Tata earlier this year created VSNL America, a unit of India's largest telecom carrier, Videsh Sanchar Nigam Ltd., to sell directly to U.S. businesses that have set up shop in India or are outsourcing tasks to that country. Tata already has invested $3.5 billion in telecommunications and has earmarked another $4 billion for additional investments in the sector, says Vinod Kumar, executive director of Tata's international business group, which is based in Singapore.
"Over the next year we want to offer more services, including end-to-end managed services, build out our sales and support team in all major U.S. cities, and add a couple of additional network nodes to the ones we have in New York and San Francisco," Kumar says.
Most international communications traffic is carried on undersea cables owned by groups of international carriers. Fees for those services are shared by carriers in the originating and terminating countries under bilateral agreements. But VSNL, like other international carriers, wants to provide end-to-end services and not share the revenue with other carriers. "Today, 90% of the traffic between the U.S. and India is carried on a bilateral basis," Kumar says. "I expect that to decline to 65% in a year."
Tata took control of VSNL, which had been government-owned, three years ago. At that time, the vast majority of its revenue came from international voice traffic, Kumar says. Tata has been investing to transform the company so it's able to handle the growing data traffic going in and out of India.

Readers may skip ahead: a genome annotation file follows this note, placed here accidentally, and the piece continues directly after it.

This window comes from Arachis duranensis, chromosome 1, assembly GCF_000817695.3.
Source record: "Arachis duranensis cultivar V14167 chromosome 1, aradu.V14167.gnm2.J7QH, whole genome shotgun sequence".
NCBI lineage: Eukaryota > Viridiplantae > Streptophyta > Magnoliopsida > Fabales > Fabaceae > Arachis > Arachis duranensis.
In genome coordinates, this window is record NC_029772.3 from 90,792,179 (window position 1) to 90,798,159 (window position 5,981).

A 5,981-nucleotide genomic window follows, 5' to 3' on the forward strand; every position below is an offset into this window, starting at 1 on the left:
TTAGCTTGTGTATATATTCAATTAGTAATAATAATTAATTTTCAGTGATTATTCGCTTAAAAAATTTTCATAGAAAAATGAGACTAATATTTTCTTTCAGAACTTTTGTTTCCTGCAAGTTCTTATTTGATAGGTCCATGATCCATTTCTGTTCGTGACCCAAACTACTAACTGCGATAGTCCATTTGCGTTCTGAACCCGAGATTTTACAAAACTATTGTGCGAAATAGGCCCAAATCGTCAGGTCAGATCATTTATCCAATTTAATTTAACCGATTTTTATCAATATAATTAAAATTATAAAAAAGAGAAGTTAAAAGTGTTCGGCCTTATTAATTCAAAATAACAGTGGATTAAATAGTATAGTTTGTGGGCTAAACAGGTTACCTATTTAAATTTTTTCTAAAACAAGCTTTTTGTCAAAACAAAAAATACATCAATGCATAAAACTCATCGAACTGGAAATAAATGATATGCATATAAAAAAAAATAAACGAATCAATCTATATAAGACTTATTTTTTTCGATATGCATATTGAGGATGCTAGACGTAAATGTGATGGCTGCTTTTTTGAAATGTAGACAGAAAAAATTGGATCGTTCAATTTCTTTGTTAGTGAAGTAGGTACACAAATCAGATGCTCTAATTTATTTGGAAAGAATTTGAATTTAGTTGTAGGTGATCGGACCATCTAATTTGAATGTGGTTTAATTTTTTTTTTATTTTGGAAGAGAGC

VSNL last month spent $130 million to buy Tyco International's 60,000-kilometer undersea cables, which stretch across the Atlantic and Pacific oceans. Also last month, the company launched Tata Indicom Cable, which will connect India and Singapore. Within India, VSNL has a nationwide fiber network that reaches 300 cities, and it's building metro networks in 35 cities.
Communications capacity in and out of India is tight, and outsourcing is just one of the reasons, Kumar says. "Most major multinationals are establishing a presence in India, and there is significant demand for connectivity to the U.S., Europe, and elsewhere," he says. "With cable paths running east and west from India, we can serve all types of customers."
VSNL is taking a gradual approach to expansion. "We don't want to be in 65 countries with 100 nodes," Kumar says. "We will focus on providing high-speed, multiprotocol, multicable connectivity to 12 or 15 locations around the world. We don't intend to build regional networks. There are others who can do that better than us."
Kumar expects bandwidth into India to double in the next year as VSNL and other carriers increase capacity. "A big portion of new growth will come from end-to-end managed services."